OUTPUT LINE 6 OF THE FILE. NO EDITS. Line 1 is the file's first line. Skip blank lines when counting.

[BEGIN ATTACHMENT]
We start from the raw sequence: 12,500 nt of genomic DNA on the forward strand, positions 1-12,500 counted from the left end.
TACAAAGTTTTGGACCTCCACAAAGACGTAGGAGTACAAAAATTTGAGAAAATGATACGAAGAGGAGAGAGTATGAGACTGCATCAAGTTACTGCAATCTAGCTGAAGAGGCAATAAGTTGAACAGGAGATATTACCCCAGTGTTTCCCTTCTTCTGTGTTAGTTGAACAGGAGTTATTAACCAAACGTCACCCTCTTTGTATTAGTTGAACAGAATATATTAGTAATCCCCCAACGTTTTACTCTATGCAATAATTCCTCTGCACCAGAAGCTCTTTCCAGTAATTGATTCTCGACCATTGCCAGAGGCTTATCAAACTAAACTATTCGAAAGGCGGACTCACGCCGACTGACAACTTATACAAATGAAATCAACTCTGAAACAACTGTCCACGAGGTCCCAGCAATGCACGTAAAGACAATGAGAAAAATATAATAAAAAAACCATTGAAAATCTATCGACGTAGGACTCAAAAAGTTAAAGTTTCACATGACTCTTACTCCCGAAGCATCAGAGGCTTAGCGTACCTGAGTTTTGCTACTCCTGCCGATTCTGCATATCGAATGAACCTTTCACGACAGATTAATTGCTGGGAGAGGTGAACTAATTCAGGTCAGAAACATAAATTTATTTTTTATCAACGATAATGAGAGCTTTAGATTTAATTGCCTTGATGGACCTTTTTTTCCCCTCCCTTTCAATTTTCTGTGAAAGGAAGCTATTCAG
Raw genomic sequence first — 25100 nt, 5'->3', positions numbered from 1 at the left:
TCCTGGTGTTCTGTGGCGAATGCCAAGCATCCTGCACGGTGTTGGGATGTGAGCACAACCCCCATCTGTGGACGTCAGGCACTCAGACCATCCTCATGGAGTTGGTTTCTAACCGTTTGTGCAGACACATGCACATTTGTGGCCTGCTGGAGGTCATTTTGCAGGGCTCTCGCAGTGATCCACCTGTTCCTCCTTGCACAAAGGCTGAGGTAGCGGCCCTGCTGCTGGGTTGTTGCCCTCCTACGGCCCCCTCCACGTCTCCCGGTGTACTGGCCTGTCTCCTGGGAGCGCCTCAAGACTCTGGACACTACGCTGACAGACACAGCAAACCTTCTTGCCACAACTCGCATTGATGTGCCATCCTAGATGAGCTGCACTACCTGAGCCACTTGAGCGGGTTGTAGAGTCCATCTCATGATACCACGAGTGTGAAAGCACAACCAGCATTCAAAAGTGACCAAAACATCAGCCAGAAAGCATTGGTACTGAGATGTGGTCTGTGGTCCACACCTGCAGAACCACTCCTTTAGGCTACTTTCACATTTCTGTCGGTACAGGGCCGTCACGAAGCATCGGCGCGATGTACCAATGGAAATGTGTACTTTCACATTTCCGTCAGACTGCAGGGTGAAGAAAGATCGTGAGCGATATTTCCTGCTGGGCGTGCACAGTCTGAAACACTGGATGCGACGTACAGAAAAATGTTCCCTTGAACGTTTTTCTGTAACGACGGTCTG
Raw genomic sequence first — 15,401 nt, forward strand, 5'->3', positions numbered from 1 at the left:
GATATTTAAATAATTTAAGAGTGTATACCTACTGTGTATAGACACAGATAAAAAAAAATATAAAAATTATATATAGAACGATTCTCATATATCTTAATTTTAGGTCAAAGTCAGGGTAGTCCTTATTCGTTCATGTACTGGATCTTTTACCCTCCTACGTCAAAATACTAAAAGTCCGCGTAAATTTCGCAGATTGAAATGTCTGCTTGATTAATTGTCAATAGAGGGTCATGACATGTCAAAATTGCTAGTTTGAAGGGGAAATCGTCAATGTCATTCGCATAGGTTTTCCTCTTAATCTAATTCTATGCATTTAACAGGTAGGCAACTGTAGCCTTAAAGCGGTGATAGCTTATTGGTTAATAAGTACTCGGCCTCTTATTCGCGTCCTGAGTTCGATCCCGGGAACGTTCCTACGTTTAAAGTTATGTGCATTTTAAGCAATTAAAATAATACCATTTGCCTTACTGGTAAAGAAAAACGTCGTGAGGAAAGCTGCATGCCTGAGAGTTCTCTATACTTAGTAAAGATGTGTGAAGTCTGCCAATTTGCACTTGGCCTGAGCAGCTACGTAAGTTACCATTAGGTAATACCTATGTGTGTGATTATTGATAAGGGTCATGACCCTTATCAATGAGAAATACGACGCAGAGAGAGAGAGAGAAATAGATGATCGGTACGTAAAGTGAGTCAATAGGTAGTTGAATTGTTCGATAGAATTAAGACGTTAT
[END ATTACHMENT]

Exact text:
GATATTTAAATAATTTAAGAGTGTATACCTACTGTGTATAGACACAGATAAAAAAAAATATAAAAATTATATATAGAACGATTCTCATATATCTTAATTTTAGGTCAAAGTCAGGGTAGTCCTTATTCGTTCATGTACTGGATCTTTTACCCTCCTACGTCAAAATACTAAAAGTCCGCGTAAATTTCGCAGATTGAAATGTCTGCTTGATTAATTGTCAATAGAGGGTCATGACATGTCAAAATTGCTAGTTTGAAGGGGAAATCGTCAATGTCATTCGCATAGGTTTTCCTCTTAATCTAATTCTATGCATTTAACAGGTAGGCAACTGTAGCCTTAAAGCGGTGATAGCTTATTGGTTAATAAGTACTCGGCCTCTTATTCGCGTCCTGAGTTCGATCCCGGGAACGTTCCTACGTTTAAAGTTATGTGCATTTTAAGCAATTAAAATAATACCATTTGCCTTACTGGTAAAGAAAAACGTCGTGAGGAAAGCTGCATGCCTGAGAGTTCTCTATACTTAGTAAAGATGTGTGAAGTCTGCCAATTTGCACTTGGCCTGAGCAGCTACGTAAGTTACCATTAGGTAATACCTATGTGTGTGATTATTGATAAGGGTCATGACCCTTATCAATGAGAAATACGACGCAGAGAGAGAGAGAGAAATAGATGATCGGTACGTAAAGTGAGTCAATAGGTAGTTGAATTGTTCGATAGAATTAAGACGTTAT